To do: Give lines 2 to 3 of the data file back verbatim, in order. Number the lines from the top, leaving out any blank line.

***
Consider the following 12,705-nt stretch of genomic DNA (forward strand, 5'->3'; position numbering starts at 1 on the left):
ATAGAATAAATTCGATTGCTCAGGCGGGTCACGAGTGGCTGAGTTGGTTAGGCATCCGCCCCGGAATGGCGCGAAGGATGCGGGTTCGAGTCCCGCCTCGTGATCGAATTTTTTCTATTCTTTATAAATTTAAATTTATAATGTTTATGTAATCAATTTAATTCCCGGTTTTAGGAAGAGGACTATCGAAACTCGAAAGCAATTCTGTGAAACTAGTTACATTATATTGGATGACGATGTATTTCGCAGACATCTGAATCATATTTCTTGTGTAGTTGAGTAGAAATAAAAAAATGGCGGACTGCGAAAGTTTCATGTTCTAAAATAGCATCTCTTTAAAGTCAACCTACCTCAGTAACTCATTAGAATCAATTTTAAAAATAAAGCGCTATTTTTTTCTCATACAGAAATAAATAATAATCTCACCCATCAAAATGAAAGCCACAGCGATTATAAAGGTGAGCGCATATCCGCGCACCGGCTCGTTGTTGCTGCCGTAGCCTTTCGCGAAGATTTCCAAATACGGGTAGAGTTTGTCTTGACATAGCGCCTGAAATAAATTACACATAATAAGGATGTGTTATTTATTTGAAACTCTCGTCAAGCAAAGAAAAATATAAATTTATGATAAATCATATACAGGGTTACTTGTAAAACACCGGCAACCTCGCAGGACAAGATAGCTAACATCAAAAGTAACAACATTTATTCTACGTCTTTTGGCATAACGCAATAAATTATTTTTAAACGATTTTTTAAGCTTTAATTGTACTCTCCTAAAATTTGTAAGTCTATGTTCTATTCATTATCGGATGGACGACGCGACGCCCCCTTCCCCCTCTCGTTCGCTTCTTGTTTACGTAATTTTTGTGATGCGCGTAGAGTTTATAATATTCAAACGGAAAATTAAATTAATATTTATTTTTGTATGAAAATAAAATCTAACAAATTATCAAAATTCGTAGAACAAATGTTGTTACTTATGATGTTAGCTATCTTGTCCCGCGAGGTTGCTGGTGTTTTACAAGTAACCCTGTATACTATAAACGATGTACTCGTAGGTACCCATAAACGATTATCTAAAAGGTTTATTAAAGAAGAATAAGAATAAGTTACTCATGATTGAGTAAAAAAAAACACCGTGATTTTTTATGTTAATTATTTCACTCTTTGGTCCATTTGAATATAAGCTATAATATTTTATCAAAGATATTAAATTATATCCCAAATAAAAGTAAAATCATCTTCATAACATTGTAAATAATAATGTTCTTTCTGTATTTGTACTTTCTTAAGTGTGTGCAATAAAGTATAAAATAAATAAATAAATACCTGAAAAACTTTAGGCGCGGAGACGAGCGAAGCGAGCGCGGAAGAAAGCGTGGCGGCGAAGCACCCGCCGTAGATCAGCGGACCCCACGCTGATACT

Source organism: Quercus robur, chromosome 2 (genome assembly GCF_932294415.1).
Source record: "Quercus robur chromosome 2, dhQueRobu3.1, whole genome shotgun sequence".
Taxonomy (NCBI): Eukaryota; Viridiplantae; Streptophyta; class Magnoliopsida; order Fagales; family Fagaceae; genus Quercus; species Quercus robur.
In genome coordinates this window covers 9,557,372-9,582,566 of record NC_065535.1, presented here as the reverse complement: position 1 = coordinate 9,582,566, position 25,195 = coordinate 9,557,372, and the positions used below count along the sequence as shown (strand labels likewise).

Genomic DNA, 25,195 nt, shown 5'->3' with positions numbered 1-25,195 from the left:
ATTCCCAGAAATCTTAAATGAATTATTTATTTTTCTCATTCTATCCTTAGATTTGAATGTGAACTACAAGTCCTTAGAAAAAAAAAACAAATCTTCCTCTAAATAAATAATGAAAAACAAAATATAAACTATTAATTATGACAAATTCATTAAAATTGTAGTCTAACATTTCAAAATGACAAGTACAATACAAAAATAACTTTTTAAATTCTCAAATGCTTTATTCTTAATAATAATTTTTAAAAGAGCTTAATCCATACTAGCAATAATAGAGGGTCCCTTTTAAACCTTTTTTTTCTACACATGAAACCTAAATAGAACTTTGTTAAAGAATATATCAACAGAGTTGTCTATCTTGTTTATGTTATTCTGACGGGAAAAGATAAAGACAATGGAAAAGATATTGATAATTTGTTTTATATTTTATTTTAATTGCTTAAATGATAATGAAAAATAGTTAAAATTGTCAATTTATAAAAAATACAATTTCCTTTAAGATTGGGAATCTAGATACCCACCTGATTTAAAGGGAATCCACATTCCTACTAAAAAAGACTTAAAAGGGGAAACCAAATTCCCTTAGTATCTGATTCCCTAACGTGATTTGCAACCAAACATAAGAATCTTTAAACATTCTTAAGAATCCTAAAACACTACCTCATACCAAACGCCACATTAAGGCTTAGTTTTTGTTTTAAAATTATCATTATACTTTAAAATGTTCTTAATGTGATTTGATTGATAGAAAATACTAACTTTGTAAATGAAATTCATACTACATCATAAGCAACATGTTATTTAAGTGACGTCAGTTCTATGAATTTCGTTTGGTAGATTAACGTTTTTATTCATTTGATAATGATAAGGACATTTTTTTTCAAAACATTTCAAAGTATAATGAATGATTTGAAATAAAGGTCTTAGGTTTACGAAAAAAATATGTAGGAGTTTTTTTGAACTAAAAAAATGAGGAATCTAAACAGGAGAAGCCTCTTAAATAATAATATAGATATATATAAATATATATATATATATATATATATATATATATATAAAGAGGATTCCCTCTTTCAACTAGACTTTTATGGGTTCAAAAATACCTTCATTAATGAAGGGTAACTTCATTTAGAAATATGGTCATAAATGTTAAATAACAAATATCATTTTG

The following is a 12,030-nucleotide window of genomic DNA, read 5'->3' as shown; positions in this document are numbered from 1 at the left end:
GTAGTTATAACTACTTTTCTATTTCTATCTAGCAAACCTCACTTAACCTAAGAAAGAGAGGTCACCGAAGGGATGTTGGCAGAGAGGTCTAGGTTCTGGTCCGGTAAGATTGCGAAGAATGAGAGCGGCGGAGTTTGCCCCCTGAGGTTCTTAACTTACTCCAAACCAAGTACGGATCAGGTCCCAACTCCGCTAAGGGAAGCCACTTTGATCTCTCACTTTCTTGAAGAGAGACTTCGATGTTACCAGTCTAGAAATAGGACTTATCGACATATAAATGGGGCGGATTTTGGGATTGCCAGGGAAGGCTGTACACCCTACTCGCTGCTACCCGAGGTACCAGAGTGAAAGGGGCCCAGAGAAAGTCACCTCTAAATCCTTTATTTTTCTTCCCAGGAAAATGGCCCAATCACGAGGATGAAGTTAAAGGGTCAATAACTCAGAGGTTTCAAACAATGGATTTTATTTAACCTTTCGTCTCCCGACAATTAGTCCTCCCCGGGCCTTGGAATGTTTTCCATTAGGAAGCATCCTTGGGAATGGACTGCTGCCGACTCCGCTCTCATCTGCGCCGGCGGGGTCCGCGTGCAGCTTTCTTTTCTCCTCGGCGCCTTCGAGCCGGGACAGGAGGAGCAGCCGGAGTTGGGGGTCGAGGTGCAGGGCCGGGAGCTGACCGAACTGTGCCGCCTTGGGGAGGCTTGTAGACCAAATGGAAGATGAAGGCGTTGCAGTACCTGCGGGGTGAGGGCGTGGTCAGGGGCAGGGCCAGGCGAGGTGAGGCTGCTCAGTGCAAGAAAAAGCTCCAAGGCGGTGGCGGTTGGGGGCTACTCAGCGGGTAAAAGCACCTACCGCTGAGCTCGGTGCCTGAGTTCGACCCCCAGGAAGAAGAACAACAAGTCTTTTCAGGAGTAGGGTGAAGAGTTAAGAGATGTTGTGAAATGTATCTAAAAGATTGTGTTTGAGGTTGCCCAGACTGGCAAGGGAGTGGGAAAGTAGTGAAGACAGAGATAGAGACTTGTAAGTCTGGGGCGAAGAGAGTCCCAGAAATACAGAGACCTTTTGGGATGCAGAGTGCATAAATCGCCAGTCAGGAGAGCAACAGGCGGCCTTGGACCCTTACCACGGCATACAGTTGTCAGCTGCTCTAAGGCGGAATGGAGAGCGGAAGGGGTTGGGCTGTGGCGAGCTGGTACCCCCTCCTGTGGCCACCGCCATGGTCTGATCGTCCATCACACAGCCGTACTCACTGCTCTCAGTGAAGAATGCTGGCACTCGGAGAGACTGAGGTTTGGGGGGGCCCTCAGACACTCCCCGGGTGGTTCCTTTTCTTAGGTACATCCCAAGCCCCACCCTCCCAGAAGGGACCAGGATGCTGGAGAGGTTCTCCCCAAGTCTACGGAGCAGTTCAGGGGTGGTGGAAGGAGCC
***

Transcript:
ATAGAATAAATTCGATTGCTCAGGCGGGTCACGAGTGGCTGAGTTGGTTAGGCATCCGCCCCGGAATGGCGCGAAGGATGCGGGTTCGAGTCCCGCCTCGTGATCGAATTTTTTCTATTCTTTATAAATTTAAATTTATAATGTTTATGTAATCAATTTAATTCCCGGTTTTAGGAAGAGGACTATCGAAACTCGAAAGCAATTCTGTGAAACTAGTTACATTATATTGGATGACGATGTATTTCGCAGACATCTGAATCATATTTCTTGTGTAGTTGAGTAGAAATAAAAAAATGGCGGACTGCGAAAGTTTCATGTTCTAAAATAGCATCTCTTTAAAGTCAACCTACCTCAGTAACTCATTAGAATCAATTTTAAAAATAAAGCGCTATTTTTTTCTCATACAGAAATAAATAATAATCTCACCCATCAAAATGAAAGCCACAGCGATTATAAAGGTGAGCGCATATCCGCGCACCGGCTCGTTGTTGCTGCCGTAGCCTTTCGCGAAGATTTCCAAATACGGGTAGAGTTTGTCTTGACATAGCGCCTGAAATAAATTACACATAATAAGGATGTGTTATTTATTTGAAACTCTCGTCAAGCAAAGAAAAATATAAATTTATGATAAATCATATACAGGGTTACTTGTAAAACACCGGCAACCTCGCAGGACAAGATAGCTAACATCAAAAGTAACAACATTTATTCTACGTCTTTTGGCATAACGCAATAAATTATTTTTAAACGATTTTTTAAGCTTTAATTGTACTCTCCTAAAATTTGTAAGTCTATGTTCTATTCATTATCGGATGGACGACGCGACGCCCCCTTCCCCCTCTCGTTCGCTTCTTGTTTACGTAATTTTTGTGATGCGCGTAGAGTTTATAATATTCAAACGGAAAATTAAATTAATATTTATTTTTGTATGAAAATAAAATCTAACAAATTATCAAAATTCGTAGAACAAATGTTGTTACTTATGATGTTAGCTATCTTGTCCCGCGAGGTTGCTGGTGTTTTACAAGTAACCCTGTATACTATAAACGATGTACTCGTAGGTACCCATAAACGATTATCTAAAAGGTTTATTAAAGAAGAATAAGAATAAGTTACTCATGATTGAGTAAAAAAAAACACCGTGATTTTTTATGTTAATTATTTCACTCTTTGGTCCATTTGAATATAAGCTATAATATTTTATCAAAGATATTAAATTATATCCCAAATAAAAGTAAAATCATCTTCATAACATTGTAAATAATAATGTTCTTTCTGTATTTGTACTTTCTTAAGTGTGTGCAATAAAGTATAAAATAAATAAATAAATACCTGAAAAACTTTAGGCGCGGAGACGAGCGAAGCGAGCGCGGAAGAAAGCGTGGCGGCGAAGCACCCGCCGTAGATCAGCGGACCCCACGCTGATACT

Source organism: Quercus robur, chromosome 2 (genome assembly GCF_932294415.1).